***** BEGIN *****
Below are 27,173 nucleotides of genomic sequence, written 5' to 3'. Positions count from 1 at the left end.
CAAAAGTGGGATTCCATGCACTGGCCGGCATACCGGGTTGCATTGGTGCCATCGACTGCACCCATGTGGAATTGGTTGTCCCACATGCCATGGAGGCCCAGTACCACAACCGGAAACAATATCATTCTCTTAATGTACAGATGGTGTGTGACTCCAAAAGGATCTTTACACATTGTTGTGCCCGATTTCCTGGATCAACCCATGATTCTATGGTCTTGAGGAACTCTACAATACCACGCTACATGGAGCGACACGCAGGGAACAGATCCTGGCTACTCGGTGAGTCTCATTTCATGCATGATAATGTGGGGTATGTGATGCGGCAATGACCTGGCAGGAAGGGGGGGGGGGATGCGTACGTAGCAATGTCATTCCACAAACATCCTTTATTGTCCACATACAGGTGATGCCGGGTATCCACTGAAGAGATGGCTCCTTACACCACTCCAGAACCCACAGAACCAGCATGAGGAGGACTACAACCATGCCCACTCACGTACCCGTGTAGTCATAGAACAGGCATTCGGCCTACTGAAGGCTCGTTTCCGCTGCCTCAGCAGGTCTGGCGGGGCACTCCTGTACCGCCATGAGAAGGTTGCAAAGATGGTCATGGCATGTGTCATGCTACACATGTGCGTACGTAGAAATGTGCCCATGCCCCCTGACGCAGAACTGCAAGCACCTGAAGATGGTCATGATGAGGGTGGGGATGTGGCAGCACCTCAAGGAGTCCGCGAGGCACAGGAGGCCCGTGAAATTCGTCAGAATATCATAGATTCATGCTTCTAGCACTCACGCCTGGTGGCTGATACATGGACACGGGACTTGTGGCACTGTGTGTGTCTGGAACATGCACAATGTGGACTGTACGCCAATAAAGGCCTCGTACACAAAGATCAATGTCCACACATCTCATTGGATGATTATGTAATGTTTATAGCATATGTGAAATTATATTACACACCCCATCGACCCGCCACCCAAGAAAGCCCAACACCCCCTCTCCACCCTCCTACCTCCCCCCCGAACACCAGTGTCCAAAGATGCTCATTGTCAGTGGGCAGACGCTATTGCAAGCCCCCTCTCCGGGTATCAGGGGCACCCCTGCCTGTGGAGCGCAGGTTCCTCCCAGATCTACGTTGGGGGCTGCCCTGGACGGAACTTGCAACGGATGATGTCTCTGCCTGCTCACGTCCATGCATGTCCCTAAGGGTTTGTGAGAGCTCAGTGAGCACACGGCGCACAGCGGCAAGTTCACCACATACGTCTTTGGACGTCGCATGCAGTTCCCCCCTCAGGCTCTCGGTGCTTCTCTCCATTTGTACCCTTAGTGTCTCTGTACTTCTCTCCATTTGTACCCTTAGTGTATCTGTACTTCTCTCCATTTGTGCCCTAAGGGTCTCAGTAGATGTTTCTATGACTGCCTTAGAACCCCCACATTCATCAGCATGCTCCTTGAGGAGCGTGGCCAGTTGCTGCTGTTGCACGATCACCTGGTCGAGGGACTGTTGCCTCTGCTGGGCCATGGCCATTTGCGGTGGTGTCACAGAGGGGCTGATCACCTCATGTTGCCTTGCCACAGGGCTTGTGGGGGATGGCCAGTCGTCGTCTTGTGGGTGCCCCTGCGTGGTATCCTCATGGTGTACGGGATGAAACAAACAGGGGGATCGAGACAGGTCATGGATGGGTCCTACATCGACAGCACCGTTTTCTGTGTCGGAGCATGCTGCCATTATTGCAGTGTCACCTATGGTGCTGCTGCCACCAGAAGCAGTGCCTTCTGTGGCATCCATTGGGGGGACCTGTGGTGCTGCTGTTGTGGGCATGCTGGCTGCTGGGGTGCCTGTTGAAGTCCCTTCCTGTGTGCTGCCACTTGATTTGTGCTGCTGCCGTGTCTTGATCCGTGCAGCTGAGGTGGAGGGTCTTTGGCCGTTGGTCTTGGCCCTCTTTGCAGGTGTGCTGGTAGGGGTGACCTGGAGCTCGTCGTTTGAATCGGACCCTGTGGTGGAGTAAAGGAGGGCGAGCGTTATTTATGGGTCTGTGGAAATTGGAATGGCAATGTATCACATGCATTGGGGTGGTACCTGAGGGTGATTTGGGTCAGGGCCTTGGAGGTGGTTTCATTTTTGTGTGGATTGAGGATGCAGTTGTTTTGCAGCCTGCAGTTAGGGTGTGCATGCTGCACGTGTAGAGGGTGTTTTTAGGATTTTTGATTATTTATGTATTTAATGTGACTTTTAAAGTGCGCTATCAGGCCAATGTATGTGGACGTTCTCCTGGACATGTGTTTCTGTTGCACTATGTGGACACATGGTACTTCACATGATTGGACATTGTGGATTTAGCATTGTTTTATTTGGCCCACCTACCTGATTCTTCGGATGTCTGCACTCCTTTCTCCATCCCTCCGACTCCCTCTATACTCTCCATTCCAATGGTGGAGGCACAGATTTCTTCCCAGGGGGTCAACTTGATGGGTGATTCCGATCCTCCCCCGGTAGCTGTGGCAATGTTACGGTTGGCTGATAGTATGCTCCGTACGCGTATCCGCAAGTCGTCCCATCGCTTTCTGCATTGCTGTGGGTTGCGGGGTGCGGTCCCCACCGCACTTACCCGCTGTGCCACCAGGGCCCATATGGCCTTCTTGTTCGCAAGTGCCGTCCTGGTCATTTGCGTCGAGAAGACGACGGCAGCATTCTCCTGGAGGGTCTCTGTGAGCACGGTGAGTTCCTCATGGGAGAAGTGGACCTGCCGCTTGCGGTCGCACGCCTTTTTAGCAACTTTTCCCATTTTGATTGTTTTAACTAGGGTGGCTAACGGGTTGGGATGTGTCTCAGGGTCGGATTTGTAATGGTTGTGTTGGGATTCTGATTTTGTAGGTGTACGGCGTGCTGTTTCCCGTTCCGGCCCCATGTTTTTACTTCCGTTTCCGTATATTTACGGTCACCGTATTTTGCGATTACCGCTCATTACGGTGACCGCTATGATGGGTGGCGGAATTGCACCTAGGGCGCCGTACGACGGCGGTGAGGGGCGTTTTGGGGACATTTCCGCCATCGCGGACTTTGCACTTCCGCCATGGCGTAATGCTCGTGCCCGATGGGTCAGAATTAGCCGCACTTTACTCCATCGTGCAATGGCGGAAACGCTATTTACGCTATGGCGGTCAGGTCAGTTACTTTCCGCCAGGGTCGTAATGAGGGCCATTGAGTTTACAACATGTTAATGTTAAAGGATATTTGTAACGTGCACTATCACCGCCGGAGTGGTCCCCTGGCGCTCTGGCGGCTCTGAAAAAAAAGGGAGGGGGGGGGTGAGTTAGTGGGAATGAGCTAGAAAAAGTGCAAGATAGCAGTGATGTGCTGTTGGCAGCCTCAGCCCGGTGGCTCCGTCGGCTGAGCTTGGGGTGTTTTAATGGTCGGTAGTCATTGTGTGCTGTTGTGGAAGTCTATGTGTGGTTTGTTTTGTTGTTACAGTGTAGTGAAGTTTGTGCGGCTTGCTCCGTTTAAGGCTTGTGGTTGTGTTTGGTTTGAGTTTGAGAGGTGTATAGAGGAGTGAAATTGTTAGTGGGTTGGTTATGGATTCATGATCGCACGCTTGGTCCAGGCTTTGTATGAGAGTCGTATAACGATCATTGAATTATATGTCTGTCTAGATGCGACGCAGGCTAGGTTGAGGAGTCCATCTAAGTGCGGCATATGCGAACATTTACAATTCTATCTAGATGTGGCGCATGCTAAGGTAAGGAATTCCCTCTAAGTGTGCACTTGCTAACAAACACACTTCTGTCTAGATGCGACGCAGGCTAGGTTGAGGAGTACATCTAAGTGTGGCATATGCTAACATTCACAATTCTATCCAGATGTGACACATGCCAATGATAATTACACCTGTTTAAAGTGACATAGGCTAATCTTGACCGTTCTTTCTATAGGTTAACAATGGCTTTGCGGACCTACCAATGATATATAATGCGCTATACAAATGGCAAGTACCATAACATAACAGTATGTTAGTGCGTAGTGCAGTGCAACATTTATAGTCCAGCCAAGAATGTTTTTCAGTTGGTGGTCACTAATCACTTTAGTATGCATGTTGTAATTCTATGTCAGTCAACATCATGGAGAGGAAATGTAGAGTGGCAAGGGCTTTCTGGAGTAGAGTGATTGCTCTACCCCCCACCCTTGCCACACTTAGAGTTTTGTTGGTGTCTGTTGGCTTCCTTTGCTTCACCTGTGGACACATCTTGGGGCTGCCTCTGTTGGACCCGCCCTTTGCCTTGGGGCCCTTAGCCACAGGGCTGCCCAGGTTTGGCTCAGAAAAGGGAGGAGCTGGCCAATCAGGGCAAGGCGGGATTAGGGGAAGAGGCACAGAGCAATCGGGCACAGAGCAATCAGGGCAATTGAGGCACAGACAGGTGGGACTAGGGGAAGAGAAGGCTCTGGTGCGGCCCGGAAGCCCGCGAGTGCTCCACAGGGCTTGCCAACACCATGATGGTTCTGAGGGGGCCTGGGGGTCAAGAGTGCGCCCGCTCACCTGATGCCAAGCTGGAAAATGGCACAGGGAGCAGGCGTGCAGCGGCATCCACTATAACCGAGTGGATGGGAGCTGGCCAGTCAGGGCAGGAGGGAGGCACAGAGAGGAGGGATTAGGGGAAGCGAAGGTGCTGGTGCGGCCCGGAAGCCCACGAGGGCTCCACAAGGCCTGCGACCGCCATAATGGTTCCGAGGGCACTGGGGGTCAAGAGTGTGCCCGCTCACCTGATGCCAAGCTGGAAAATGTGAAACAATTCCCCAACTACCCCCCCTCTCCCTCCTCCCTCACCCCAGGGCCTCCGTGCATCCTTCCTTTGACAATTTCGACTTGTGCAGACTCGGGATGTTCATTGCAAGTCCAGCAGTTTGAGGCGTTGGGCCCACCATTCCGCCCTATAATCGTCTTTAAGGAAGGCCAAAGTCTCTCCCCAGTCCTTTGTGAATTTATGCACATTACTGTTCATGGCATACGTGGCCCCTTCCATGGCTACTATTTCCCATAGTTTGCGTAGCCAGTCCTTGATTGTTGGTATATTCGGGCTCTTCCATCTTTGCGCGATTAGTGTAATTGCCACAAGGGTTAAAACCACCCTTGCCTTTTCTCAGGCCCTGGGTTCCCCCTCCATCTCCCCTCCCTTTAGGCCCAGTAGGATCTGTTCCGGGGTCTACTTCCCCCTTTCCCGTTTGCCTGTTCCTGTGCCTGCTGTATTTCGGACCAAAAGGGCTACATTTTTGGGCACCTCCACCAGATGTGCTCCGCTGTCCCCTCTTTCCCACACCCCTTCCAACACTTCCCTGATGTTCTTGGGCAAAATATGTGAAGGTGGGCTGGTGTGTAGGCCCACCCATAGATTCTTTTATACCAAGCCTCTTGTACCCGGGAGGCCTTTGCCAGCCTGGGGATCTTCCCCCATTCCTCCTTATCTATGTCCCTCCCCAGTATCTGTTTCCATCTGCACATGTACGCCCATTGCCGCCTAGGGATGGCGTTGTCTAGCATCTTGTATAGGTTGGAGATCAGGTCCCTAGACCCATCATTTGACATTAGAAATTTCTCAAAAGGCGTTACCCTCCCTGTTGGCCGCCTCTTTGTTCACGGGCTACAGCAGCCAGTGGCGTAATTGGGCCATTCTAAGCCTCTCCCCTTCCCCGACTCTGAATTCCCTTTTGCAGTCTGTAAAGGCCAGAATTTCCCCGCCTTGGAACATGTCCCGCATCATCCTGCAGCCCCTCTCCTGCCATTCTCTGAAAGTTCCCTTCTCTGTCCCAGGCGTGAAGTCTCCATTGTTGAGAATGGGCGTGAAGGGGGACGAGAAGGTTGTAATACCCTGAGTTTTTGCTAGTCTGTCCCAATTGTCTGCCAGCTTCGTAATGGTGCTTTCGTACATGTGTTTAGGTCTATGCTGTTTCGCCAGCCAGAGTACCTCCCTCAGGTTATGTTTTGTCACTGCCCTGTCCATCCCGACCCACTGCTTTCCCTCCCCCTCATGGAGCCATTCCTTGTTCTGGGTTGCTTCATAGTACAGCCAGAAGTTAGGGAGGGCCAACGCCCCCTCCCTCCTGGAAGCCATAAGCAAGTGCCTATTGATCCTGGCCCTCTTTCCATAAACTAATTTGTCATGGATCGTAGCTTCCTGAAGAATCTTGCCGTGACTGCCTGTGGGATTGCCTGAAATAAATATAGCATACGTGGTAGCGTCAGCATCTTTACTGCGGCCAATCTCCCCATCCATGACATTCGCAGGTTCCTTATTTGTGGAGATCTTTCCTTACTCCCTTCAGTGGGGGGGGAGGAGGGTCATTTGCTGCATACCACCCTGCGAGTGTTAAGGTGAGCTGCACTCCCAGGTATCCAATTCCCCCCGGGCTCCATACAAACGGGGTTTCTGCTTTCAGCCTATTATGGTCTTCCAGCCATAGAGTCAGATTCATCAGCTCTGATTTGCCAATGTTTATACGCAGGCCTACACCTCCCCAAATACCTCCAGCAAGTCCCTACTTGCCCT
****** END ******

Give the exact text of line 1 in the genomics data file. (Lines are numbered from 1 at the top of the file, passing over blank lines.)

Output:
Below are 27,173 nucleotides of genomic sequence, written 5' to 3'. Positions count from 1 at the left end.